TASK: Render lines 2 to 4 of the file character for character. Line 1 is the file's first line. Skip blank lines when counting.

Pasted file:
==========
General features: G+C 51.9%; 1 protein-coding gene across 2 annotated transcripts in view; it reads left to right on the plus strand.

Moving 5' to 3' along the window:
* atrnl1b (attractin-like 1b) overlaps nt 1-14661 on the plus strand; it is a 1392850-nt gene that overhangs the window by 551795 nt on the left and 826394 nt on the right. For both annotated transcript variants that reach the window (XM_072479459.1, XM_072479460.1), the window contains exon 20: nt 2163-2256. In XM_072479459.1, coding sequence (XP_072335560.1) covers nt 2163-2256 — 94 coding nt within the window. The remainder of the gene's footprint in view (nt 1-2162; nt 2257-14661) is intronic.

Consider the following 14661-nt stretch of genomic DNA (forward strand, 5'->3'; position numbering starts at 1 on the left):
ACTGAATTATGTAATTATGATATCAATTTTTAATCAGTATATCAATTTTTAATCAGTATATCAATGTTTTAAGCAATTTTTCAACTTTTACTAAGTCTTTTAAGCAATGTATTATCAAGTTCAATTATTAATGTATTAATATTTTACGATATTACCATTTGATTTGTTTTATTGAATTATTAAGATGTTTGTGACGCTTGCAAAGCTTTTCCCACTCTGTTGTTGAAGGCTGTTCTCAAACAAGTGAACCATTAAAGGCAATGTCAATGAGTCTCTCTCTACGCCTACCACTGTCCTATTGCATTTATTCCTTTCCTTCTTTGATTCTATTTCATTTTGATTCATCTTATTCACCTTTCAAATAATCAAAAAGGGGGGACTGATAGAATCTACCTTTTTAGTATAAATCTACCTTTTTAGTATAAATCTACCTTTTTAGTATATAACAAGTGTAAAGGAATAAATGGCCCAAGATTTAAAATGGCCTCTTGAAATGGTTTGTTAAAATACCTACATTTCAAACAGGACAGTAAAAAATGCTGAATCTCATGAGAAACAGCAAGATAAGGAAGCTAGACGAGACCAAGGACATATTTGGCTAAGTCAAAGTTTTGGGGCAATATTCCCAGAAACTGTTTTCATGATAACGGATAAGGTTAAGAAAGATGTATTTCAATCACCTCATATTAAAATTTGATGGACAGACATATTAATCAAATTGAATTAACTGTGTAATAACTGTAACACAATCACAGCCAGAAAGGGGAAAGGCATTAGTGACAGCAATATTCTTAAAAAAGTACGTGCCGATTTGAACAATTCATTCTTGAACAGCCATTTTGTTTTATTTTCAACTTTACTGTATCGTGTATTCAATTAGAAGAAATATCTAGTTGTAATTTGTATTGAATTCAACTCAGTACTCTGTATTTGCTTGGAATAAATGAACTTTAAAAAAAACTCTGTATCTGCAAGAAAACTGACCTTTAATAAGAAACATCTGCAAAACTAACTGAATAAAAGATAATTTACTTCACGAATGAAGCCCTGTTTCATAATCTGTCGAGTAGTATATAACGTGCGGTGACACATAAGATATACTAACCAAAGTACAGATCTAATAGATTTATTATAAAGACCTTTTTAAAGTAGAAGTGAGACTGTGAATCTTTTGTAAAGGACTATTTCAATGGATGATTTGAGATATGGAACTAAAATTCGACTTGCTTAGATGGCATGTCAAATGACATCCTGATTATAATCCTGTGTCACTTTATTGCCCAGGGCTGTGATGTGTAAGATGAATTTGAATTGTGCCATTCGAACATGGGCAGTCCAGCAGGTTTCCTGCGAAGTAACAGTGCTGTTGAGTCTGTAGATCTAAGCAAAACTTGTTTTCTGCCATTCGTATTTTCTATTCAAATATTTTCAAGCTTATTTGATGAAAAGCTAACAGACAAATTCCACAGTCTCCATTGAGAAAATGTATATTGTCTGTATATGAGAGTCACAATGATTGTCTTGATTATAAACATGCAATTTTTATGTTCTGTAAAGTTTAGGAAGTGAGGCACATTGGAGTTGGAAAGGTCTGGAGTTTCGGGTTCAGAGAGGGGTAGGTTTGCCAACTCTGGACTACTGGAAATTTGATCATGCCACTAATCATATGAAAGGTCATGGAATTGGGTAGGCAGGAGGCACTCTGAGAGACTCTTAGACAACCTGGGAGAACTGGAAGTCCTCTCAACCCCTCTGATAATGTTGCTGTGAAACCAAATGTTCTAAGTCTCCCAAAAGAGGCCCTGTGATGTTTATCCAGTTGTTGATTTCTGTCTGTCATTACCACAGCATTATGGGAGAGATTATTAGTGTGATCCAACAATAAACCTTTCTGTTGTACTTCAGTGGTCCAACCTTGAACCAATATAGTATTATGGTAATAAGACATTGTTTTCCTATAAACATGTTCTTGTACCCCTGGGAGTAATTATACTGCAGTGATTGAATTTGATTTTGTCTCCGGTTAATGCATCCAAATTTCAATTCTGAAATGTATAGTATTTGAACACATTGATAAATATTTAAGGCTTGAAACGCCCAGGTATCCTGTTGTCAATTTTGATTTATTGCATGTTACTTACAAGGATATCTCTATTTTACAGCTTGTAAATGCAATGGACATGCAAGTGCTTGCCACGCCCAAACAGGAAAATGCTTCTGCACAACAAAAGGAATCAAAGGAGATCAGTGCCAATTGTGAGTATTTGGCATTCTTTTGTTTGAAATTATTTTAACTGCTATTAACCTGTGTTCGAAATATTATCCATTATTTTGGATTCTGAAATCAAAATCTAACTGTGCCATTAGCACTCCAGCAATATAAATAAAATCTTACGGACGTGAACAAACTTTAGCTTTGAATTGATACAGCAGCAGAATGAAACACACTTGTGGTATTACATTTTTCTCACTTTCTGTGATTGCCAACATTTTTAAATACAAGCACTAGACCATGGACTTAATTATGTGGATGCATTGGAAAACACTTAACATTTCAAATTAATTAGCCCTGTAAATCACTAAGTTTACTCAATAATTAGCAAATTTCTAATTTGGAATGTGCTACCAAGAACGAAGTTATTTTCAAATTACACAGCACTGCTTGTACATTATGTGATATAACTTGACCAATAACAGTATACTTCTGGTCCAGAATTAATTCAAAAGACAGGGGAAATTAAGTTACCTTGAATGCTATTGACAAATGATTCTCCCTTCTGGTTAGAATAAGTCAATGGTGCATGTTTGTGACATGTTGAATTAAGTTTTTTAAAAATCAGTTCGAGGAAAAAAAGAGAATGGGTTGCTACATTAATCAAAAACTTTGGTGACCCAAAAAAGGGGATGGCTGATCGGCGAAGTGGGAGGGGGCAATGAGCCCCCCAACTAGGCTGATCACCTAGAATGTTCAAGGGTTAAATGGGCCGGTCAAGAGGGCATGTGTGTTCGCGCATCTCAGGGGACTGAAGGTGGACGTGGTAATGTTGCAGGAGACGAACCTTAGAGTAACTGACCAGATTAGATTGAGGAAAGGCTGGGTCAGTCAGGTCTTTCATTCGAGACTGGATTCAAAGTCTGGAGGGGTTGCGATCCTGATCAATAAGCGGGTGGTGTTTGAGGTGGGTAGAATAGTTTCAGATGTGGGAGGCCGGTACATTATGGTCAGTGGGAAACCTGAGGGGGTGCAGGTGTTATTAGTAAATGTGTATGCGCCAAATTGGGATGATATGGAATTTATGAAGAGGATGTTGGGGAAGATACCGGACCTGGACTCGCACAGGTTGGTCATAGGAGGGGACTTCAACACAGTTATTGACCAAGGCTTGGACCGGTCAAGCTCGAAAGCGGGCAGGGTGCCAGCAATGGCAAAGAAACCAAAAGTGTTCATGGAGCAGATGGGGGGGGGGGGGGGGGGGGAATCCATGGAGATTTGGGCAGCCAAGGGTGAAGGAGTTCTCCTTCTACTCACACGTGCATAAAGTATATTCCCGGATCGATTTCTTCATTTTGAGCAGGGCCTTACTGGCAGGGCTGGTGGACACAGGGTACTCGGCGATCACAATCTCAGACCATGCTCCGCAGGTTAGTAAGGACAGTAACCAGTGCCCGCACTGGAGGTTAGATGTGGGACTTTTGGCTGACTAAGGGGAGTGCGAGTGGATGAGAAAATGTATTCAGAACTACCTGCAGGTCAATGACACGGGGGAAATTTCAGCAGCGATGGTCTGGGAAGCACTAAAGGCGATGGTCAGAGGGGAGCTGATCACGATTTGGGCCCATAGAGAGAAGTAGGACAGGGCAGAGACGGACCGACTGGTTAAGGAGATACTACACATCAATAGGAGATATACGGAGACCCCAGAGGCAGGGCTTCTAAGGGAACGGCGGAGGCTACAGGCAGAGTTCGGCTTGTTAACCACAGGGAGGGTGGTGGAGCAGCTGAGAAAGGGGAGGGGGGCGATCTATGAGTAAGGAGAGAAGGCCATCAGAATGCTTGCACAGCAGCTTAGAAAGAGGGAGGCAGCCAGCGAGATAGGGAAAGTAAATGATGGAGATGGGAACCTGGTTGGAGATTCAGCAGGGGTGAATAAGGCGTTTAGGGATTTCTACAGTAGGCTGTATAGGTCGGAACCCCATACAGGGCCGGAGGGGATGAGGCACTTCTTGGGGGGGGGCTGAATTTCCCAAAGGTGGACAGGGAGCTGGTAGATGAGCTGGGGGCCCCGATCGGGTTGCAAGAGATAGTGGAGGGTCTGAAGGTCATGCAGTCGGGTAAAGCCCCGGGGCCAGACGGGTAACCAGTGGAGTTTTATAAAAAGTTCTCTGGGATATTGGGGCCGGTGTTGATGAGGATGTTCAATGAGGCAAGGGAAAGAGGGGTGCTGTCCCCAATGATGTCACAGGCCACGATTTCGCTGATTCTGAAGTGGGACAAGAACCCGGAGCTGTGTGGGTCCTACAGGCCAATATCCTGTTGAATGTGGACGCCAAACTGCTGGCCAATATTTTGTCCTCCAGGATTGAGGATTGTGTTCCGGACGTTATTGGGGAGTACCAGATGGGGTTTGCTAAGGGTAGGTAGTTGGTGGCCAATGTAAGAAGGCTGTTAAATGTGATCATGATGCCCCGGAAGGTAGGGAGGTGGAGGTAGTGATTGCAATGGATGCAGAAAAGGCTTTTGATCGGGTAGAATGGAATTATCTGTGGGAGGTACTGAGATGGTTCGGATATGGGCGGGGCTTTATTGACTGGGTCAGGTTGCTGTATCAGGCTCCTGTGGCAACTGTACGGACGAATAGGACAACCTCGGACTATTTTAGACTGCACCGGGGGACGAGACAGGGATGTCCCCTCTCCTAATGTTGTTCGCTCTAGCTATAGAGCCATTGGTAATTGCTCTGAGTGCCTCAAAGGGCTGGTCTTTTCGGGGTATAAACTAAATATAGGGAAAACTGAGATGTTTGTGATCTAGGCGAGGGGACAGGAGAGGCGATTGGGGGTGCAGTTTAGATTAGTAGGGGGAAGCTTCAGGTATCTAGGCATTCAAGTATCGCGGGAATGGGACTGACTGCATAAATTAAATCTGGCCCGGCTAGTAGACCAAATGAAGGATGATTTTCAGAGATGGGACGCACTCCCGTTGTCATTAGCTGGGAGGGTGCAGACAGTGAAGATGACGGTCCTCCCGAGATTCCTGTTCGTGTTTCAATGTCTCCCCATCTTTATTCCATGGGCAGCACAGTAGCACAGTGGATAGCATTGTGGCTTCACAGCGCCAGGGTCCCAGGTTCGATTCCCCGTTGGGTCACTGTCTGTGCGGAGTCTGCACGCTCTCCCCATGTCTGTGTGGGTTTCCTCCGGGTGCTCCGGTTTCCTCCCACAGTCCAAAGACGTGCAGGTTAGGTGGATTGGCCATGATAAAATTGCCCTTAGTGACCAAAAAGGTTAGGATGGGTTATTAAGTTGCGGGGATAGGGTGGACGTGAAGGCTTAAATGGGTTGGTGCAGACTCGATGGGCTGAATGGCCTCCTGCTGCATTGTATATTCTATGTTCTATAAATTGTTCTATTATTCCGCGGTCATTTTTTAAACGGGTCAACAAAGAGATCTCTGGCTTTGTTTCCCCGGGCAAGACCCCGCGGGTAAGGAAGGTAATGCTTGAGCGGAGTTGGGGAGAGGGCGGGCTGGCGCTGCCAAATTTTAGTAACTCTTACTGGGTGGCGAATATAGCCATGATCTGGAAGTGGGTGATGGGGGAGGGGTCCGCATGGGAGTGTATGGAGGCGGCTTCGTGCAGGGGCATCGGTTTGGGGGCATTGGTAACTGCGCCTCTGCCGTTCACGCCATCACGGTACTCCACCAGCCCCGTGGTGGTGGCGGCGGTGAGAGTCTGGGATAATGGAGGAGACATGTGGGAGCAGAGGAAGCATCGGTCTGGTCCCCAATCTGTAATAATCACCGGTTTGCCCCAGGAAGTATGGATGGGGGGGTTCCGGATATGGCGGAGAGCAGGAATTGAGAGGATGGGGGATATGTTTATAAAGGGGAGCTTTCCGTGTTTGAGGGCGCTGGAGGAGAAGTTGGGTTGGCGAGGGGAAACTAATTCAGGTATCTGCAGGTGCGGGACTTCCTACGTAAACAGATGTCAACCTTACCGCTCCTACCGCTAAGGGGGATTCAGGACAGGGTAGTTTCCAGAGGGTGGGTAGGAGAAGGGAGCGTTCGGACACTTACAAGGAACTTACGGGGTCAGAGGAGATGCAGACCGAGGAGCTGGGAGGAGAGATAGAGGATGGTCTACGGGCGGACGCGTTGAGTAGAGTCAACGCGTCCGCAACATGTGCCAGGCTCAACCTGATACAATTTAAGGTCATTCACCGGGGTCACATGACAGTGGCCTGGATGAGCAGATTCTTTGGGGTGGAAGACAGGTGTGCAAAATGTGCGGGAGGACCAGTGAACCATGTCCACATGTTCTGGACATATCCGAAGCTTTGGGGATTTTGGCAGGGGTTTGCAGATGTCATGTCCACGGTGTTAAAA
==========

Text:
Moving 5' to 3' along the window:
* atrnl1b (attractin-like 1b) overlaps nt 1-14661 on the plus strand; it is a 1392850-nt gene that overhangs the window by 551795 nt on the left and 826394 nt on the right. For both annotated transcript variants that reach the window (XM_072479459.1, XM_072479460.1), the window contains exon 20: nt 2163-2256. In XM_072479459.1, coding sequence (XP_072335560.1) covers nt 2163-2256 — 94 coding nt within the window. The remainder of the gene's footprint in view (nt 1-2162; nt 2257-14661) is intronic.

Consider the following 14661-nt stretch of genomic DNA (forward strand, 5'->3'; position numbering starts at 1 on the left):